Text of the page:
With the 2023-24 school year officially underway the Board of Trustees for Aledo ISD had several important items on the docket for their meeting on Monday, Aug. 21. Chief among those issues was addressing concerns related to budget shortfalls in the wake of the Texas State Legislature’s passing cuts to property taxes during the special session earlier this summer.
The funding issue doesn’t stem from the cuts to property taxes, though. The issue lies with the legislature only doing half the job during their special session.
The state has a surplus of dollars, which is why Governor Greg Abbott pressed the legislature to pass property tax relief across the state when he called for a special session. The legislature came to an agreement on tax cuts just before the deadline, which will significantly reduce the tax burden for property owners across the Lone Star State. As part of the bill, funding the maintenance and operations (M&O) side of the budget for schools across Texas will come from the surplus sitting in Austin.
Here's the problem.
With deliberations running up until the 11th hour just to pass the tax cuts, the legislature did not leave enough time to discern where the dollars from the surplus would go in order to fund the M&O side of the budget for schools across the state. In response to what is rapidly becoming a budgetary crisis for school boards and administrators, Aledo’s Board of Trustees sent letters to each of the area’s state representatives last week advising them of the problems facing school funding and pleading for the legislature to finish the job.
“When we started coming to understand that the legislature wouldn’t be doing anything for school funding – or doing a very, very minimal amount for school funding – certainly nothing to tackle the issue of teacher pay and inflation, we decided that we needed to make cuts,” Superintendent Dr. Susan Bohn stated during Monday’s meeting. “We decided that this community would expect that we would try to get into budget, or as close to into the budget as we can, so we have done a 10-percent operational cut for all campuses and all departments across the district. We will continue to implement those and look for other opportunities [to make budgetary cuts].”
Chief Financial Advisor for the district, Earl Husfeld, mentioned in light of the lack of finalized appropriation of state funding for schools, Aledo ISD, like many others across the state, are having to adopt deficit budgets. Husfeld said the district is working diligently to minimize deficits in the short term, but cautioned the longer the legislature takes to determine where funding dollars will come from, the larger the deficits will become.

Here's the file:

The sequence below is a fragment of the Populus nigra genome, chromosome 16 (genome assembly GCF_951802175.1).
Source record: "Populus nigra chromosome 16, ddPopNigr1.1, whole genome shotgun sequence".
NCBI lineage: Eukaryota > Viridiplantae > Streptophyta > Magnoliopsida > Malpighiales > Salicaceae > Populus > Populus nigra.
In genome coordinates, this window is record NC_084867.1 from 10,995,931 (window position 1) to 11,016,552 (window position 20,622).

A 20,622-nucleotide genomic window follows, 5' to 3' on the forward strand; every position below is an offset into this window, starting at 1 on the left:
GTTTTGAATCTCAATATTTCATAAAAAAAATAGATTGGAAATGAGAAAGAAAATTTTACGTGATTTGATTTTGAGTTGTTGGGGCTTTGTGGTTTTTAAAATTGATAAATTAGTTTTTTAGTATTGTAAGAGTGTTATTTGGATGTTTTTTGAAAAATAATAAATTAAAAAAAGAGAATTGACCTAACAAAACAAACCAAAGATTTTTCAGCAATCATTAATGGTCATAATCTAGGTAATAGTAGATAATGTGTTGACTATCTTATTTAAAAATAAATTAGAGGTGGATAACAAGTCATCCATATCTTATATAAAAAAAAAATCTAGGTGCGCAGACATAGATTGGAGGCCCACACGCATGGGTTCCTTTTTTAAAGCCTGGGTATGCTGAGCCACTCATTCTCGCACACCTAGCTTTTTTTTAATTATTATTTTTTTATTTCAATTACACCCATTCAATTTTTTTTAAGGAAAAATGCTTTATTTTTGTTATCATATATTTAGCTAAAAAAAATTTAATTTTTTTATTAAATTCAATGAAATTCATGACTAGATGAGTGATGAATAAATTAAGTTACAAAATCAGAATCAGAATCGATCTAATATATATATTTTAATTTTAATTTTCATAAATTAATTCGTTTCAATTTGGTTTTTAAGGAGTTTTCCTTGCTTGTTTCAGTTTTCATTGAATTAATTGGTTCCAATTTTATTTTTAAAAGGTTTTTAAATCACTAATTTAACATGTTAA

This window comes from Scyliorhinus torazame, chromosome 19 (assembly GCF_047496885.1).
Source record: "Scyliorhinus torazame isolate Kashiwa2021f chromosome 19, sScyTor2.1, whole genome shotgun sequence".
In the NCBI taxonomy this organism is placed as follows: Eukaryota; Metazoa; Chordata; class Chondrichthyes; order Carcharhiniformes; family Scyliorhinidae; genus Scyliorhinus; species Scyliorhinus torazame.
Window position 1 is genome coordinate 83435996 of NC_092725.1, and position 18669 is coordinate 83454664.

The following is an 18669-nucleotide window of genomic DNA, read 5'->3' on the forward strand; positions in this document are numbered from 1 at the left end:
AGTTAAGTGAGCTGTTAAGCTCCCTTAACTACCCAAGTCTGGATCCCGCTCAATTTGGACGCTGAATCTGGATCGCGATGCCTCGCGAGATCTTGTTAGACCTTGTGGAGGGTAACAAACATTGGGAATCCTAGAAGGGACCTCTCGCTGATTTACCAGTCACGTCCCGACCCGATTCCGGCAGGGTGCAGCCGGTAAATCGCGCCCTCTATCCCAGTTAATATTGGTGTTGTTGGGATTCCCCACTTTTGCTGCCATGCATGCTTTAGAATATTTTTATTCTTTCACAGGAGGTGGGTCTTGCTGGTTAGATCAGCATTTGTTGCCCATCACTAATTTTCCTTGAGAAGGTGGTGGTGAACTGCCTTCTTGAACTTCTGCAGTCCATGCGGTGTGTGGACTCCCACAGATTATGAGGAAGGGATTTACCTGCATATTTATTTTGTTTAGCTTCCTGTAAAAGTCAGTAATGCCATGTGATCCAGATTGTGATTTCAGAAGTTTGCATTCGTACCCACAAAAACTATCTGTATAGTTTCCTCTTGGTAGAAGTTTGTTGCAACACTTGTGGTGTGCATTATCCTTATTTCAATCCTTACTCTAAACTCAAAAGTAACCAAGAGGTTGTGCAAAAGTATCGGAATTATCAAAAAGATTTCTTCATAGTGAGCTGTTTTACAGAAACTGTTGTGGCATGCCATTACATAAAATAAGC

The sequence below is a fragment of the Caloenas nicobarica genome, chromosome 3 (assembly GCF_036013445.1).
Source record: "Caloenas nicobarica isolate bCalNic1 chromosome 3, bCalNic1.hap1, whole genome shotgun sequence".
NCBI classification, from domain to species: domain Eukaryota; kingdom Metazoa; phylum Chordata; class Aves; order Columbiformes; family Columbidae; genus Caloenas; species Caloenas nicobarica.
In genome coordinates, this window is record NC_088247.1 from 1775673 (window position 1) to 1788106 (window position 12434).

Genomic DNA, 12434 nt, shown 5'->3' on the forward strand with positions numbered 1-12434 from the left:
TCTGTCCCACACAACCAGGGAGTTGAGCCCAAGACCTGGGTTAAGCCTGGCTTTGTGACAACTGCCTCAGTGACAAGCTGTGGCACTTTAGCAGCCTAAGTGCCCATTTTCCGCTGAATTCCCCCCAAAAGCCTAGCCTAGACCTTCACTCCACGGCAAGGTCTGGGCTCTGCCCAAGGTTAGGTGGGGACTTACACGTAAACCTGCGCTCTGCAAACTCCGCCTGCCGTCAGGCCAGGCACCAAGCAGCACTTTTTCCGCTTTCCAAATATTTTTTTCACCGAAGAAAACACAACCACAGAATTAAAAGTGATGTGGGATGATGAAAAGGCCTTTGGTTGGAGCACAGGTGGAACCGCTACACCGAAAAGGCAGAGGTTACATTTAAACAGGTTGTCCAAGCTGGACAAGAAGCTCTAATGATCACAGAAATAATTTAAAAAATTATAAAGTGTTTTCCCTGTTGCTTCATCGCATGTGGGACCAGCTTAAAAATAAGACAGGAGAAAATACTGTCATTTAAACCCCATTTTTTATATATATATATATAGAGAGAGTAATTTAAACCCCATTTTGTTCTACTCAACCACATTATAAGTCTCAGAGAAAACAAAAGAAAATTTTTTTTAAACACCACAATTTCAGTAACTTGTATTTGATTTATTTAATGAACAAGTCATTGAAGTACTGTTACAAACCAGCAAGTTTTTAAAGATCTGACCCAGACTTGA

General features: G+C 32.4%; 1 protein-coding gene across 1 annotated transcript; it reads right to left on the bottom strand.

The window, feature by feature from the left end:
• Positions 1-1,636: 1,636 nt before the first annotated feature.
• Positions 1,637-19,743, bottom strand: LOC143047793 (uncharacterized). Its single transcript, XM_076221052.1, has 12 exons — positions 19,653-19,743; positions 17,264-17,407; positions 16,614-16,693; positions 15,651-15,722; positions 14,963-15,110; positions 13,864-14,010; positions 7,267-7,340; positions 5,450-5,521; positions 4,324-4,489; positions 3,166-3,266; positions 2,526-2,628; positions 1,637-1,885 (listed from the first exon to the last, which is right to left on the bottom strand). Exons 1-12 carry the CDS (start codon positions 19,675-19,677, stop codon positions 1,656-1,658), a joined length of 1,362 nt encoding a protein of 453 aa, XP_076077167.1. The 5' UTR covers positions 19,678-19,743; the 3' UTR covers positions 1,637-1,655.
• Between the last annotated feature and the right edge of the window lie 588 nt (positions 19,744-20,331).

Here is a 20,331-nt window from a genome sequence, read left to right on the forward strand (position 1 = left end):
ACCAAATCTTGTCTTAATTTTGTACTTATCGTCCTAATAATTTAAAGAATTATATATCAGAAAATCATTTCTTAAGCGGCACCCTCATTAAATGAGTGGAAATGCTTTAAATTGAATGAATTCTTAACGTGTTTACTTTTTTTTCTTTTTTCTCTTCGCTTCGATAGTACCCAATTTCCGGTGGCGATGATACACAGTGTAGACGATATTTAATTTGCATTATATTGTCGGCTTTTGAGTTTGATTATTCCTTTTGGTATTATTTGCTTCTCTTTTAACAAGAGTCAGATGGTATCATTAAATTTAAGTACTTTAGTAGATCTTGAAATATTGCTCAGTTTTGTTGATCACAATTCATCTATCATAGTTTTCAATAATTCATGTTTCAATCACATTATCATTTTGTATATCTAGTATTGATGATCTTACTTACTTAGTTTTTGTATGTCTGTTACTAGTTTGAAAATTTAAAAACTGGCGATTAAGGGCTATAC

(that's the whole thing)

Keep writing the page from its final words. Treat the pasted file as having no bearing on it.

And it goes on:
Both he and Board of Trustees President Forrest Collins expressed their personal hopes the legislature will reconvene for a second special session as early as October to provide funding relief for schools.
“What we aren’t doing this year is we aren’t cutting staff,” Bohn stressed during the meeting. “We aren’t saying, ‘We aren’t doing that program anymore because we can’t afford it.’ If the legislature doesn’t do anything in the special session, when we’re back here this time next year, we will be talking about that. I don’t think there will be any way that we can’t.”
Property tax rates for Aledo ISD have been on the decline in recent years before the legislature passed sweeping tax cuts this year. The M&O side of funding within the district will see an 18.5 cents per $1,000 of property value decrease this year while the debt services side will see a 2.5 cents increase due to the passage of the school bond in March of 2023.
The net 16 cents reduction in tax burden across the district means overall the district has experienced a 39 cents reduction in property taxes over the past five years.
On top of the decrease in property taxes the district has experienced in the past few years, Husfeld also mentioned a potential increase in the state’s homestead exemption from $40,000 to $100,000 will be put before voters during the November election. Tax statements sent to property owners in October will reflect the increased exemption rate before the measure hits the ballot to give property owners an understanding of their tax burden in the event the measure passes.
Schools are required to submit their budgets to the state prior to the election to be reflected on tax statements as if the measure has already passed. Voters have historically approved increases to the exemption when it has been on the ballot.
Should voters not pass the measure, Husfeld stated the district would revise the budget at that time to reflect the current homestead exemption limits.
The first day of school last week marked the first time in a few years the district has not opened a new school. Last year the district opened the new McAnally Middle School on the first day of the 2022-23 school year. The new Lynn McKinney Elementary School that is currently under construction is slated to open just in time for the first day of school in August of 2024.
Assistant Superintendent of Curriculum and Instruction Amber Chrissey added that even though no new schools opened in the district this year, Aledo ISD still added over 100 new teachers across the district.
No comments on this item Please log in to comment by clicking here